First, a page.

HELSINKI (Reuters) - Stephen Elop must know better than anyone exactly what Nokia is letting itself in for by jumping into the eager arms of Microsoft.
Nokia's new chief executive, who this week described the world's largest cellphone maker as a "burning platform," has turned to his former employer for a deal to use Windows Phone as the software platform for Nokia's smartphones.
So it was friends reunited when Elop shared the spotlight on Friday with former boss and Microsoft CEO Steve Ballmer to explain how the two giants have teamed up to take on Google and Apple in fast-growing smartphones.
But behind the smiles and handshakes for the cameras, Elop faces a bitter battle, not only with Nokia's competitors but for the very heart and mind of the company itself.
"I'm here to fight," Elop told investors at the briefing.
Elop was drafted in from Microsoft in September to halt Nokia's decline. As president of Microsoft's Business Division and a member of its team responsible for overall strategy, he was hired for his software know-how.
The 47-year-old Canadian became the first non-Finn to head Nokia in its 145-year history, a sign of how desperately Nokia needs to transform itself to claim back market share and the innovative edge it has lost to Apple and other rivals.
Elop has impressive Silicon Valley credentials, and much of his experience should stand him in good stead at Nokia. But the Microsoft deal means that he will now have to turn his attention to the hardware Nokia produces rather than the programing that has become so crucial to the success of smartphones.
After graduating in computer engineering and management from Canada's McMaster University, he had a spell as chief information officer of restaurant chain Boston Chicken.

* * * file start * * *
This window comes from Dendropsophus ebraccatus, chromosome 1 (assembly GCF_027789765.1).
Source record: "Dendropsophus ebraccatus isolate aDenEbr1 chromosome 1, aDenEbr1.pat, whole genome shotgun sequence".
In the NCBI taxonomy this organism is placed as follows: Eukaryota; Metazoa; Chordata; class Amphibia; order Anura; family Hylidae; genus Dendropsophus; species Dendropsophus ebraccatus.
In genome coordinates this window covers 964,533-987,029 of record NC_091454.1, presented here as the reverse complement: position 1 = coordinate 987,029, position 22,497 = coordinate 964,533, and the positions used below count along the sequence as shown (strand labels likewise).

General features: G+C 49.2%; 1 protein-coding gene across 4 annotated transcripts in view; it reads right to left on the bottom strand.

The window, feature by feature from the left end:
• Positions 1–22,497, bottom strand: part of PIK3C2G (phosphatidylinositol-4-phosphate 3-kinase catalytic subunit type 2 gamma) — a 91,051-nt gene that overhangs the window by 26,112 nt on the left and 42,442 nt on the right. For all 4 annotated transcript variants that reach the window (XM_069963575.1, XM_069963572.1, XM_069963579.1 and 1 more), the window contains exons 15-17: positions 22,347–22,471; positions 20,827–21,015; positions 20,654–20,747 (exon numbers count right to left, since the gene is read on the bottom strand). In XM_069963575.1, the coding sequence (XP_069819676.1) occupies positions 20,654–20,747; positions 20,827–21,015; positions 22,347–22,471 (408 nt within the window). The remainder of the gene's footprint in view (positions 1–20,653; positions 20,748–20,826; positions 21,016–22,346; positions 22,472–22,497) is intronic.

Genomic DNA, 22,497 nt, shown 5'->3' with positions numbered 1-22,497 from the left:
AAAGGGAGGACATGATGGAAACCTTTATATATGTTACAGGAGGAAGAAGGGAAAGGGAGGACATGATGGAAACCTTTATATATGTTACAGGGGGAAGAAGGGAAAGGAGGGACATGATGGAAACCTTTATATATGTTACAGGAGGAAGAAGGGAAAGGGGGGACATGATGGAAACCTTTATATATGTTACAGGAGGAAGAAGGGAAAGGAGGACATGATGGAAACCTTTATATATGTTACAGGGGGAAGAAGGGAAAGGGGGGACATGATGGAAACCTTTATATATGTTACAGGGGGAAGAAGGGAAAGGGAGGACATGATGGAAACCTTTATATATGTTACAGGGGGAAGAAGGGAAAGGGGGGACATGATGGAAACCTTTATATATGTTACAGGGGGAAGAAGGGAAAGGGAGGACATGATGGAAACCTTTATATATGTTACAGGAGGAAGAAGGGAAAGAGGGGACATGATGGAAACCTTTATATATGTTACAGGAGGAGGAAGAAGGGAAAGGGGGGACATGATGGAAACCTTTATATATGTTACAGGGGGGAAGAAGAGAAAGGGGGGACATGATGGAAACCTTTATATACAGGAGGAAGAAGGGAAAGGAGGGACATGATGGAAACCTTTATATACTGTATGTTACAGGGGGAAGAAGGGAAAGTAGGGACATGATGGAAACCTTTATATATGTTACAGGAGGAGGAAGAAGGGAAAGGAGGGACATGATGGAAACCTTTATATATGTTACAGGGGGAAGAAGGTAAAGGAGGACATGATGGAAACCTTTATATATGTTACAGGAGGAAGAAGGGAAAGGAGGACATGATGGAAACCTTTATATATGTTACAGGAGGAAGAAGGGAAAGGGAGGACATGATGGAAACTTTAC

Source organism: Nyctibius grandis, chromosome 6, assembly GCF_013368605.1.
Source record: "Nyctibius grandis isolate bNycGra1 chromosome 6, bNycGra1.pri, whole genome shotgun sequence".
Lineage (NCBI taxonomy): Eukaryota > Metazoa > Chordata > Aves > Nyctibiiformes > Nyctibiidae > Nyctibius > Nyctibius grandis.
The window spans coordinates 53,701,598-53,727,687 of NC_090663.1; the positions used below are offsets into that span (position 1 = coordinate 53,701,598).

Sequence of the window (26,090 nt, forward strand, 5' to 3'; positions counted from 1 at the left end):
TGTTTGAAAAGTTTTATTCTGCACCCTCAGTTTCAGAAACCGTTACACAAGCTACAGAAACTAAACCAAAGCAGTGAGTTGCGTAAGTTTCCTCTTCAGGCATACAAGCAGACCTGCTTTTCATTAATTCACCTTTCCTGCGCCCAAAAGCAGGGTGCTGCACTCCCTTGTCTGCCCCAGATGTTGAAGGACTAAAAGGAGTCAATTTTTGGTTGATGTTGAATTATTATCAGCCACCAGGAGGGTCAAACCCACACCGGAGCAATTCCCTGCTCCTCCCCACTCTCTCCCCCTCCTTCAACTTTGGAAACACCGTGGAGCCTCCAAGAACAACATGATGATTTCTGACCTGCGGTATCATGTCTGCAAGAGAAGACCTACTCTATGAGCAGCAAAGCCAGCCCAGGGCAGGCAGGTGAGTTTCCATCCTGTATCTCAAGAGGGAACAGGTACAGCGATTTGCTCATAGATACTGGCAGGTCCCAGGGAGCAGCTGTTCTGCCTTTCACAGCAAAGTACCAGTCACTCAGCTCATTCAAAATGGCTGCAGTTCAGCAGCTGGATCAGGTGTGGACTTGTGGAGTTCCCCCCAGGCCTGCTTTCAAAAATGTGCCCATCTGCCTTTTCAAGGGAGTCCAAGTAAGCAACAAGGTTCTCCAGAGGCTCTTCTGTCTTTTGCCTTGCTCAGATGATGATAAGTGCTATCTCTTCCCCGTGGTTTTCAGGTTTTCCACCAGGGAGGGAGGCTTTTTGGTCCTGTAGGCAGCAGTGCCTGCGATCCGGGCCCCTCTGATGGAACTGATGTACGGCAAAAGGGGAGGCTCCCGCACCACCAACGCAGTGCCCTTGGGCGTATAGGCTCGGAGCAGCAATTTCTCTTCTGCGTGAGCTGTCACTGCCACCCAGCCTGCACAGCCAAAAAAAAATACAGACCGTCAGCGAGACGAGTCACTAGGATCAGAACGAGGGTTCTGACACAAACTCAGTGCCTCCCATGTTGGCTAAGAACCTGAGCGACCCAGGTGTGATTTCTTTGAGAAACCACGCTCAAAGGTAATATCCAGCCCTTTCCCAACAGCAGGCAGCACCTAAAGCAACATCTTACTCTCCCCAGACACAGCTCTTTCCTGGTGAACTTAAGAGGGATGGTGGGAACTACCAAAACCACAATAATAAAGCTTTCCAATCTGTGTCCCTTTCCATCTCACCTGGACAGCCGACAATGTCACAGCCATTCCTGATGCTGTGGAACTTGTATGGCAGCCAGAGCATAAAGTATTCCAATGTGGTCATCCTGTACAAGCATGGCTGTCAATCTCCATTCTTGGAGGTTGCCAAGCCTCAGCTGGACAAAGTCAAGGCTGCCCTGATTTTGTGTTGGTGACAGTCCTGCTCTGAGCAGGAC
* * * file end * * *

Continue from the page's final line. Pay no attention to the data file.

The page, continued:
Elop got back on track with seven years at Macromedia. The San Francisco-based software house produced Web design tools beloved of Apple developers. Macromedia made the Flash video software that powered the rise of YouTube, and Dreamweaver, widely used to build websites.
It successfully pushed to get Flash into mobile devices, winning over every handset maker and service provider including Nokia. Adobe bought Macromedia for $3.4 billion in 2005.
When it was plain he was not going to become the next Adobe CEO, Elop wasted little time in moving to Juniper Networks as COO, and then on to Microsoft to run its business division -- a $19 billion operation that includes Microsoft's Office software and is the largest of the company's five divisions.
While Elop did not develop a public profile there, Ballmer has praised him as a solid leader during the recession.
Importantly, he helped steer the company toward online versions of programs such as Word, Outlook and Excel, which users could access from anywhere, including mobile devices.
That was a tough transition for Microsoft, whose fortune is founded on software installed on desktop computers. The company announced a tie-up with Nokia a year ago as part of this drive.
Microsoft's chief negotiator in the deal? Elop.
Elop's low-key style may have been one reason Nokia hired him, but his eagerly awaited appearance in front of investors on Friday showed that while he's no Ballmer or Steve Jobs, by Finnish standards he's a showman.
Yet his approach is more in keeping with Finnish seriousness than with the freewheeling U.S. West Coast.
One passion Elop shares with the Finns is love of ice hockey, and he has been spotted watching matches in Helsinki. He is an occasional user of Twitter and sometimes tweets about hockey.
Elop, an active pilot, enjoys spending time with his family and the many sports pursued by his five children.
Editing by Alexander Smith